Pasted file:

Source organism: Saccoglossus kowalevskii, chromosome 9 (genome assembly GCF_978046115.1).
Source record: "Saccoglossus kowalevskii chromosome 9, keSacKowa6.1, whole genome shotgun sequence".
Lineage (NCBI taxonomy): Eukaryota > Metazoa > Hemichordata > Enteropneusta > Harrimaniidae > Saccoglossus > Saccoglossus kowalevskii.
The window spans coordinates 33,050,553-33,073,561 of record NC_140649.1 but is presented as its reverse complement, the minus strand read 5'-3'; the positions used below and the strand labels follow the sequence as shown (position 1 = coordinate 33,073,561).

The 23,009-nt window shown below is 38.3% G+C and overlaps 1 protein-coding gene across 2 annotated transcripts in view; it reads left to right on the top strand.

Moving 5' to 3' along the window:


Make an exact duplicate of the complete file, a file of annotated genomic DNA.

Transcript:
Source organism: Saccoglossus kowalevskii, chromosome 9 (genome assembly GCF_978046115.1).
Source record: "Saccoglossus kowalevskii chromosome 9, keSacKowa6.1, whole genome shotgun sequence".
Lineage (NCBI taxonomy): Eukaryota > Metazoa > Hemichordata > Enteropneusta > Harrimaniidae > Saccoglossus > Saccoglossus kowalevskii.
The window spans coordinates 33,050,553-33,073,561 of record NC_140649.1 but is presented as its reverse complement, the minus strand read 5'-3'; the positions used below and the strand labels follow the sequence as shown (position 1 = coordinate 33,073,561).

The 23,009-nt window shown below is 38.3% G+C and overlaps 1 protein-coding gene across 2 annotated transcripts in view; it reads left to right on the top strand.

Moving 5' to 3' along the window: